I enjoy the series of Sherlock Holmes pastiches that TITAN BOOKS publishes. Here are two books that feature a mash-up of Holmes and H. G. Wells’ War of the Worlds. The first book, Manly Wade Wellman’s Sherlock Holmes and War of the Worlds, was first published in 1975. TITAN BOOKS reprinted the book in their “The Further Adventures of Sherlock Holmes” series in 2009.
The action in Sherlock Holmes and War of the Worlds begins when Holmes buys a crystal egg in a variety shop in London. He discovers it actually is a communication device that links Earth with…Mars! Holmes shares his discovery with the other famous A. Conan Doyle character, Professor Challenger. Together, Holmes and Challenger determine that the Earth is about to be invaded. And, sure enough, they’re right!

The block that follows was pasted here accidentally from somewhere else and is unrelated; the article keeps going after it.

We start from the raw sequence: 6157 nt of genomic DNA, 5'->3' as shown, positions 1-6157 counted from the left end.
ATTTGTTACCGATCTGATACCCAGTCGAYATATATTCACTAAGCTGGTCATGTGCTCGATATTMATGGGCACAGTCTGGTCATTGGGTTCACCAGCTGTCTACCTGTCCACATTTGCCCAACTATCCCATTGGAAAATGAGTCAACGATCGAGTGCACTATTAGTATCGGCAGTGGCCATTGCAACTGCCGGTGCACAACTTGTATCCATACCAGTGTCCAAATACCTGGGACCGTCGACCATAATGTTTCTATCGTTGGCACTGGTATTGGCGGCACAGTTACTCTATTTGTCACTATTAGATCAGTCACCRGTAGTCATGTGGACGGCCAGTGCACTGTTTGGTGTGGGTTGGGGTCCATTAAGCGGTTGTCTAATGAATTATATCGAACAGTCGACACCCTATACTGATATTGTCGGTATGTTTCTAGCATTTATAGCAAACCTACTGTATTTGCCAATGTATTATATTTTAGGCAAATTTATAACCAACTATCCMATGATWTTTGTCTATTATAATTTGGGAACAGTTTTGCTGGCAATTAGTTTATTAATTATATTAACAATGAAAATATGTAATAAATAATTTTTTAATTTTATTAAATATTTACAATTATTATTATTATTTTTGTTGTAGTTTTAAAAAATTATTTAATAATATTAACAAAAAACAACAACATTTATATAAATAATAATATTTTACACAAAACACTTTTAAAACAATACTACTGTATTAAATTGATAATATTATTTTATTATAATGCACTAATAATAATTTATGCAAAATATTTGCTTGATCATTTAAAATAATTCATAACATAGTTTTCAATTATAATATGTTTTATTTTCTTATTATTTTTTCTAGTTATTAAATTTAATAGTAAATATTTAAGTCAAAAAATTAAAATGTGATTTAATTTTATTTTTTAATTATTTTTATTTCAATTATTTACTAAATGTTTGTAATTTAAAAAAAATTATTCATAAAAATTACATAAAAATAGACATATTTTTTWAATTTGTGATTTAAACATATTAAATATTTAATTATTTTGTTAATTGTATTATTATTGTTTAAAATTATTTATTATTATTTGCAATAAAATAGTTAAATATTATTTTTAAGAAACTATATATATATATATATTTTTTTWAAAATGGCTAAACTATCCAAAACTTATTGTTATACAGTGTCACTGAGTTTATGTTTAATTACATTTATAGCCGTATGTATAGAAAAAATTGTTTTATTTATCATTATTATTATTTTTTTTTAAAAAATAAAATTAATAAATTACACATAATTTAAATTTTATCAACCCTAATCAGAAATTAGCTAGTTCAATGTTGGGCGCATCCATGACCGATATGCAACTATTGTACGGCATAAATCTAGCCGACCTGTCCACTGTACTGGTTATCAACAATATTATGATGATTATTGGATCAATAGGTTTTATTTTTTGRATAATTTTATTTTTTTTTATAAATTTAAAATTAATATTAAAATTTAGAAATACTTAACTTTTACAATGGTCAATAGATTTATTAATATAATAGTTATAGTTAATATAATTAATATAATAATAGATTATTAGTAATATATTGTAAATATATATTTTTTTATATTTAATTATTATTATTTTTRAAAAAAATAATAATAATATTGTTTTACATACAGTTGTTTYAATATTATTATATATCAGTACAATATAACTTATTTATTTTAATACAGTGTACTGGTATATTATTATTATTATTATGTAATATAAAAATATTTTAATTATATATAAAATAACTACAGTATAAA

For part of the Invasion, Holmes goes his way and Challenger goes his way. But, eventually, Holmes and Challenger get back together to deal with the devastation and horror of death-rays, poison gas, and giant menacing robots.
Eric Brown’s The Further Adventures of Sherlock Holmes – The Martian Menace (2020) opens with Holmes asked to investigate the death of the Martian Ambassador. The successful resolution of that case leads the Martians to approach Holmes once again when one of their famous philosophers is murdered. Holmes and Watson agree to investigate the case…on Mars! During their departure to Mars, Holmes and Watson discover they share their spaceship with another passenger: Professor Challenger!
I enjoyed Eric Brown’s clever plot and the mysteries about the Martians that Holmes and Challenger manage to penetrate. If you’re in the mood for a couple wonderful Sherlock Holmes pastiches with a Science Fiction flavor, I recommend Sherlock Holmes and War of the Worlds and The Further Adventures of Sherlock Holmes. GRADE: B+ (for both)